London NTS is staffed by a skilled multidisciplinary team of paramedics, emergency medical technicians, neonatal nurses, doctors and advanced neonatal nurse practitioners.
The senior team consists of two consultants, lead nurse, service manager and team co-ordinator supported by consultants on call for the service.
I trained at St George’s Hospital Medical School London, qualifying in 1994. After house jobs leapt straight into paediatrics with SHO rotations through Lewisham & Guys followed by 6 months of PICU at Guys which also involved retrieval with the as then new South Thames Retrieval Service in 1998. I then went into neonatology in the first year of grid training culminating in a final 6 months as a registrar with the London Neonatal Transfer Service. Following this I took up a consultant position in the same service which also included working attending weeks on the neonatal unit at The Royal London Hospital. Since then I have enjoyed 3 years as Chair of the UK Neonatal Transport Group, 2 years as Chair of the Thames Perinatal Group and am currently Lead Clinician for Neonatology at The Royal London Hospital.
In my spare time I play the drums in an imaginary band.
Syed graduated from the Armed Forces Medical College, Pune, India in 1995 and was awarded the prestigious Colonel Malhotra gold medal in Medicine. He subsequently moved to the UK and completed his core and higher specialist training in Paediatrics. He completed the national grid program in Neonatology and was appointed as a Consultant to the service in 2009.
He is passionate about multi-professional education and was appointed the RCPCH Tutor in 2013. He is a faculty trainer for the school of paediatrics simulation training program and an instructor on the Advanced Life Support Group (ALSG) and Resuscitation Council UK programs such as NLS, PANSTAR and GIC. He leads the simulation training and outreach education program for NTS. He was elected to the membership of the Academy of Medical Educators in 2014. His interests include critical care neonatology, patient safety and team training. He is the program director of the Neonatal Emergencies Team Training Simulation (NETS) Program. His non-medical interests include spirituality, metaphysics and classical music.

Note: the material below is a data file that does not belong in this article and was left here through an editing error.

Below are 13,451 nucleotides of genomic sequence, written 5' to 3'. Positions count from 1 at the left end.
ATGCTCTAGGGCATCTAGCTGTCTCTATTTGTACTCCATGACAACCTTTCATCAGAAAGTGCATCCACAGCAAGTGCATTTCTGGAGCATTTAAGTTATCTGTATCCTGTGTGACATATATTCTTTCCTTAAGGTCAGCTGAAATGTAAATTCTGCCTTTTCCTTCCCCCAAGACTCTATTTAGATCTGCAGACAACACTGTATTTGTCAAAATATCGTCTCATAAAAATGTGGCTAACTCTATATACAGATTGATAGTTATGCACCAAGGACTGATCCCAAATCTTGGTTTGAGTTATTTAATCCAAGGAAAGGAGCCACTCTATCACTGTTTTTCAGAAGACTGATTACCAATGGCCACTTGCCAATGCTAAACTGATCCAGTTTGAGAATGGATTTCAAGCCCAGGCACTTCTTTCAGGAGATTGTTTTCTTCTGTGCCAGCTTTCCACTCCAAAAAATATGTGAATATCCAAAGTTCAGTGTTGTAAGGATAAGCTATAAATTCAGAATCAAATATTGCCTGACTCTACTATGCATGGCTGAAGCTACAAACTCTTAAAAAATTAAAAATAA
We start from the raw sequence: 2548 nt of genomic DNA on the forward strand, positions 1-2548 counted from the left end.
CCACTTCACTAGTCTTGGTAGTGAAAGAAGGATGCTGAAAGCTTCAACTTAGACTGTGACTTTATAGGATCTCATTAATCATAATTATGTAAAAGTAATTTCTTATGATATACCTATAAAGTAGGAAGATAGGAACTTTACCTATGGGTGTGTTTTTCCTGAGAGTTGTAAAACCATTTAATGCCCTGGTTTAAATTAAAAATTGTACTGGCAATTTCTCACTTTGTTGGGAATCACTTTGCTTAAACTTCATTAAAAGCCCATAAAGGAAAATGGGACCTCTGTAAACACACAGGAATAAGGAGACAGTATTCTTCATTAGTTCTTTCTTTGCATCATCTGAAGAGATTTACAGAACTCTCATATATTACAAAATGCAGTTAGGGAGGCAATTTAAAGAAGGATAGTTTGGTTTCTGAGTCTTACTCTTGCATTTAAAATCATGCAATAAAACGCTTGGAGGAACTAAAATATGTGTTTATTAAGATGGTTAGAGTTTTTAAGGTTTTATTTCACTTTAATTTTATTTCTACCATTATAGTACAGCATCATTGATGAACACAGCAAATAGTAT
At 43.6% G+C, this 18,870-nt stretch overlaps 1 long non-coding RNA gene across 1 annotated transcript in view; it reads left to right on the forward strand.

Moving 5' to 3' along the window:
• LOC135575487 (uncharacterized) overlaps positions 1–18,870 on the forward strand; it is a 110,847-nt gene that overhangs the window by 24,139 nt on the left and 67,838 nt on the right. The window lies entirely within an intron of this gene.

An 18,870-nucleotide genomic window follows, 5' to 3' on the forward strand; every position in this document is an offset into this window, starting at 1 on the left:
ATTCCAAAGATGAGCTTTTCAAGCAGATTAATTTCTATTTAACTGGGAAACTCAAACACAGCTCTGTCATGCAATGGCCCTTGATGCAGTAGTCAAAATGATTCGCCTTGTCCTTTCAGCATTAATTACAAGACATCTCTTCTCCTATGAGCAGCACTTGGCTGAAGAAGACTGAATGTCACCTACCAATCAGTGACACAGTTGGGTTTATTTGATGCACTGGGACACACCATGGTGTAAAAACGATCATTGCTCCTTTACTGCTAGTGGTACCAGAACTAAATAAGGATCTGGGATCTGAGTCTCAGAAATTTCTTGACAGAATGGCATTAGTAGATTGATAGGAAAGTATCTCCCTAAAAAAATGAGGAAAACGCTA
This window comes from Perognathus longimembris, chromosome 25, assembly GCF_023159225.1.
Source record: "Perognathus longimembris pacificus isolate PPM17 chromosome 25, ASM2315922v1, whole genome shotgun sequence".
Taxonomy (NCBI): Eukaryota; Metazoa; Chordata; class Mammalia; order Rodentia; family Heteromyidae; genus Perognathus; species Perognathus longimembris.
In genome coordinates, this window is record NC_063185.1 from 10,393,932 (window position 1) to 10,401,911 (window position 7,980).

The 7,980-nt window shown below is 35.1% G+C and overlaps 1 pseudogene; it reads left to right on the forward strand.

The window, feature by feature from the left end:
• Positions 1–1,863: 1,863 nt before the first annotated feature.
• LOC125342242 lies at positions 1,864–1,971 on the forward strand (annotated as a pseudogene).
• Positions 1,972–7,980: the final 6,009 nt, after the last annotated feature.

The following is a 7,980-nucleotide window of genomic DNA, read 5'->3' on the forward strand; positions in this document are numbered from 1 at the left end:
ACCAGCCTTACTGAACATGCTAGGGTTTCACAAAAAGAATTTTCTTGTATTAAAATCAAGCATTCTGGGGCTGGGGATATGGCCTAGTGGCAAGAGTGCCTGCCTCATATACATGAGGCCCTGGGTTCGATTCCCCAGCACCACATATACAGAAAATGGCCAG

Biography coming soon
Biography coming soon
I trained as an adult nurse at the University of North Staffordshire at Keele, qualifying in 1994, and initially worked in ophthalmology, and then acute medicine and oncology. In 1996, I was delighted to be offered a job on the neonatal unit at Lewisham Hospital, and came to the Royal London the following year ‘just’ to undertake the specialist neonatal intensive care course for six months but ended up staying!
After a few years, I moved to Kent to escape London life, but I missed the hustle and bustle of a busy London unit, and returned to the Royal London in 2003 when I was appointed as the first NTS lead nurse to set up the service. My son was born in 2007, and I returned to work as a clinical sister on the team, before being appointed as NTS Service Manager in 2011.
I also hold the prestigious appointment of being the NTS ‘official cake maker’, but dream of one day owning a little tea shop in the Cotswolds!
I started working at Barts Health in 1988, my first job was in the Gynaecology and Antenatal clinic but after a year I moved department to the paediatric outpatient clinic, and by 1998 I was managing the staff and clinics in paediatric outpatients and paediatric medical records, both at the Royal London and the St. Bartholomew’s sites. In 2003 I was successful when I applied for the post as coordinator in the Neonatal Transport Service, and this is where I have been ever since, as you can tell I enjoy working in Paediatrics / Neonates and hope to continue until I retire. I have gained lots of experience in my time at this trust and I am pleased to be working with such an excellent team.
Outside of work I enjoy being creative, both through crafting and baking and I am rather nifty at DIY. If anyone needs anything not in an ordinary office store cupboard they would usually find it in my desk drawer.